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Let’s Talk Sex





Photo by: Jonathan Saunders

Christina Hepburn is one woman who knows what she wants out of life and isn’t afraid to pursue it, especially when it comes to the arena of sexuality. As the co-creator and co-host of the popular podcast “T&A Talk Sex,” she’s known on-air as “T” because of her amply gifted bosom, and she dispenses a wide range of information on sex and relationships from an informed yet often hilarious perspective.

“I’ve been turned onto marijuana lubricant lately, because a wonderful woman named Ashley Manta first talked about it in the first year on our podcast, and it was always on my mind.”

That’s because Hepburn is also one of the Los Angeles comedy scene’s most vibrant rising stars, having starred, co-written and directed dozens of shorts for the “AutocorrectFU” web series, which based comic scenarios around actual screwed-up text conversations and was selected by Funny Or Die as the new show of the month to discover last April. She’s also a frequent presence at The Comedy Store and other notable stages across the city.

“‘T&A’ is a show that talks about taboo topics with humor and good information. For me, the show was about using my voice as a woman to talk freely about sexuality in our culture,” Hepburn told CULTURE. “To discuss taboo topics without judgment or shame, to act as a symbol to other women who don’t feel entitled to have a healthy sexuality, and to influence our current culture’s perspective on sex in our lives.”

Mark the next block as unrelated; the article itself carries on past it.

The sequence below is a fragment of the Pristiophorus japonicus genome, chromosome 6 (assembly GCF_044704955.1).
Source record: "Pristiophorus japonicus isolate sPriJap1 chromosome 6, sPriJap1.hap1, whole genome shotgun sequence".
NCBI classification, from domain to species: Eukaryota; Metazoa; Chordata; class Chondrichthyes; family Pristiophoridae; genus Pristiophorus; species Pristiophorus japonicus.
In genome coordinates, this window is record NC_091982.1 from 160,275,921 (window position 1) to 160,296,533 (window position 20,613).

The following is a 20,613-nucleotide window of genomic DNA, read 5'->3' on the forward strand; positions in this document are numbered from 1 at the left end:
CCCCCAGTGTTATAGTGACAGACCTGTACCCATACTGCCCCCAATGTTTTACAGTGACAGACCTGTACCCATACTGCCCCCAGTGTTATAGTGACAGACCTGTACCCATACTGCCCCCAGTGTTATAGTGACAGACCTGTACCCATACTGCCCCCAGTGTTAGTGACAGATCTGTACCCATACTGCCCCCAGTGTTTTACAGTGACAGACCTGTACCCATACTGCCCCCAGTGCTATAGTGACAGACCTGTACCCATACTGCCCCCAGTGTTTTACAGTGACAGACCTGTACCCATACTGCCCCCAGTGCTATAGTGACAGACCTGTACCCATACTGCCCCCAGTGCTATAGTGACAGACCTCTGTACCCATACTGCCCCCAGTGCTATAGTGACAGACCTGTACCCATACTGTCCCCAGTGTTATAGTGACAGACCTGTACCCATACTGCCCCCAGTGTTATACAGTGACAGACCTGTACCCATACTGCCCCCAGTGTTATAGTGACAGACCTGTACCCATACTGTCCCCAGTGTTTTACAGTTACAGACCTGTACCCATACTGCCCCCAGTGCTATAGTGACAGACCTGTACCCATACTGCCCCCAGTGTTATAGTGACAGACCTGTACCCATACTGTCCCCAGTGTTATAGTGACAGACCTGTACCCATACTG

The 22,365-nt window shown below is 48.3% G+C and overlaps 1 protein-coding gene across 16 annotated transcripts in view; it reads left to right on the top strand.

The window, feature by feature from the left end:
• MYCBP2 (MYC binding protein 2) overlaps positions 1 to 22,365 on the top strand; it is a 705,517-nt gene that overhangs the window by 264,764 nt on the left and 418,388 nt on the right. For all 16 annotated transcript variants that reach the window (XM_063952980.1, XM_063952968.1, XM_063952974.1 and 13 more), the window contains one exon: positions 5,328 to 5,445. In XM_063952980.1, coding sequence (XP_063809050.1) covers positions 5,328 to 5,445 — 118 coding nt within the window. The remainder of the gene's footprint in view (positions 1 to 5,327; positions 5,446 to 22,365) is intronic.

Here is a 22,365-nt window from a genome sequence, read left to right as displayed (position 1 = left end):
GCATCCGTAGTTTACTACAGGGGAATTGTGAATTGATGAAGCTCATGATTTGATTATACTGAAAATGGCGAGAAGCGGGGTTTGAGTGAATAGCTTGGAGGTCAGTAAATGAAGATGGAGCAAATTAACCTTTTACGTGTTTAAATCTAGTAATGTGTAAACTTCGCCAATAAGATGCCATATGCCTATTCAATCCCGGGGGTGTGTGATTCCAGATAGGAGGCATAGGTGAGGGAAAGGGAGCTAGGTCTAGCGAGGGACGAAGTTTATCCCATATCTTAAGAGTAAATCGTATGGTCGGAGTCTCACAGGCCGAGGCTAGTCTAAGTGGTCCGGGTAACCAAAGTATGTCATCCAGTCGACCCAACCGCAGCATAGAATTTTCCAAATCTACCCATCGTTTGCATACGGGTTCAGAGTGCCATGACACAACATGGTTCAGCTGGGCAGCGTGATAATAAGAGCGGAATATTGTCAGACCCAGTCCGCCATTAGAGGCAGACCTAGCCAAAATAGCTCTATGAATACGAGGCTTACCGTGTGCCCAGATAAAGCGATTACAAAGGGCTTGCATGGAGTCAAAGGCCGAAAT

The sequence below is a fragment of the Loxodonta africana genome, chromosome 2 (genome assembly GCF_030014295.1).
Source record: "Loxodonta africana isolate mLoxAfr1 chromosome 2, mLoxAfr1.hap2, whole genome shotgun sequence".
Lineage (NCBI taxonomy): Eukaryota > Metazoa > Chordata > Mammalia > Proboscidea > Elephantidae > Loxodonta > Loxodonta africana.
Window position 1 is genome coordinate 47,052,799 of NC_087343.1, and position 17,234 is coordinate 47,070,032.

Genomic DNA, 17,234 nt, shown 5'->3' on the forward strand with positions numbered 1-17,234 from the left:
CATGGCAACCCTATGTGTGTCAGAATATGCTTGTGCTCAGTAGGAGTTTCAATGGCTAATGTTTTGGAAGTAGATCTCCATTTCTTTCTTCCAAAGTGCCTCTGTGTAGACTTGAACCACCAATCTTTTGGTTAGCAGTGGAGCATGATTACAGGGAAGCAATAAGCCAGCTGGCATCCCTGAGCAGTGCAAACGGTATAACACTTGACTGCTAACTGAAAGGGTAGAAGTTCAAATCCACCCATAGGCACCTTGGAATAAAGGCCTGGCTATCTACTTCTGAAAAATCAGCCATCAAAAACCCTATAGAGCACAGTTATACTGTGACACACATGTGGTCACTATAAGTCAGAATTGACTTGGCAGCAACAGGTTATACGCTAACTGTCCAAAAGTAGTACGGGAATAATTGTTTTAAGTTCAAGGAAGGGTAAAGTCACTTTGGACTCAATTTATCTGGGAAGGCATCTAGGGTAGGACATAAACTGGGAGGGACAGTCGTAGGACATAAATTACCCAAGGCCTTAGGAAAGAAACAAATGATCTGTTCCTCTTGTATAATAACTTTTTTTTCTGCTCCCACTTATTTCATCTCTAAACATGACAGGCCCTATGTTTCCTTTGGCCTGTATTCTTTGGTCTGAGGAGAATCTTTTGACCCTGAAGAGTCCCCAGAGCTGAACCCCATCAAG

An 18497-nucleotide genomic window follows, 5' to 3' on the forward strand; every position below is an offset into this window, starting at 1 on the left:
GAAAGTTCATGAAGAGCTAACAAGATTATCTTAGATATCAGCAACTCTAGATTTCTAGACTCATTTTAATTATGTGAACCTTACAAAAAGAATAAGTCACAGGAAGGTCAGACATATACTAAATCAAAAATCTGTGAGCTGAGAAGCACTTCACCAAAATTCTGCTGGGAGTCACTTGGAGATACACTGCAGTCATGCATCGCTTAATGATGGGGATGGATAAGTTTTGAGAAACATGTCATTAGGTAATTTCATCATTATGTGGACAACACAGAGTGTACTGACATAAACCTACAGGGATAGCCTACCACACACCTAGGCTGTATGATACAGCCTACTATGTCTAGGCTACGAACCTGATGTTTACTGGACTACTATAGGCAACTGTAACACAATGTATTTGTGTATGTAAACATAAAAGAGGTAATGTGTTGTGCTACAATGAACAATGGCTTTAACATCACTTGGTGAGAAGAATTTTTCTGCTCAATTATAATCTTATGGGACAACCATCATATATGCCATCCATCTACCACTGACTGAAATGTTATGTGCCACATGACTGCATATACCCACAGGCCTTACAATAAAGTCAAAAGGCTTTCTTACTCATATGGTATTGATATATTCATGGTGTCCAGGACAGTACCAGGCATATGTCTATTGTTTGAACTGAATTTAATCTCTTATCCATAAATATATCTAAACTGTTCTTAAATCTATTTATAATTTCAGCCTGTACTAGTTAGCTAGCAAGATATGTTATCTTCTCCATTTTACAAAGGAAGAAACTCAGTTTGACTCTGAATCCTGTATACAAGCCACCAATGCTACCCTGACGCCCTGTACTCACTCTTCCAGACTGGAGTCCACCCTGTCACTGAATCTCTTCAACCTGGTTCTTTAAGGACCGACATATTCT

“We had a slogan that says ‘Because sex isn’t ever just about sex,’ and we say that because sex acts as the fastest access point to your emotional health, physical health and your relationships to others. We use sex as a lens to self-improvement.”

Among the taboos that Hepburn has discussed on the program are BDSM clubs, anal sex, sex work, polyamory and open relationships, and how she and her co-host came to love giving blow jobs. She is determined to break societal repression that renders female orgasms controversial, and her surprising hope is that “more people have slower, longer sex.”

Hepburn is also a certified professional cuddlist, a gig in which she has learned to give and receive the value of non-erotic touch to heal the human mind and spirit. While many initially scoffed at the field, she likens it to the simple act of making others feel better by smiling at them.

“When people talk about impact with another person on the street, you smile and they smile, and it’s a pay it forward effect,” says Hepburn. “You have the power to bring healing with non-sexual touch.”

“Even with sex, for example, one has the power to make a man or woman have physical spasms of arousal and pleasure past the moment of touching them. That shows the impact of sex on another person—it’s deep, profound and it’s lasting.”

“Personally, with sex, I like to be played like a musical instrument,” she adds. “We are inherently musical as humans. There’s rhythm and pacing, speeding up and slowing down, there’s arousal, and it’s musical—it’s like a music score.”

A New Orleans native who broke into working in radio during college in New York City, Hepburn has also found that cannabis can be a key component in heightening sexual pleasure. And she’s not just talking about the obvious joy of smoking a joint and then having a romp, either.

“I’ve had that experience, and it does create a euphoric buzz; it’s really fun,” she said.

“I’ve been turned onto marijuana lubricant lately, because a wonderful woman named Ashley Manta first talked about it in the first year on our podcast, and it was always on my mind,” added Hepburn. “Finally someone gifted me a tube of it, I used it, and it’s absolutely magical and fun. You don’t get high from it all over your body, but feel an intensity in your genitals. In the vulva area, it’s like a throbbing in a good way, a throbbing intensity of pleasure. It will break a latex condom, so be warned, but other than that, it’s a great treat to experiment and play with.”

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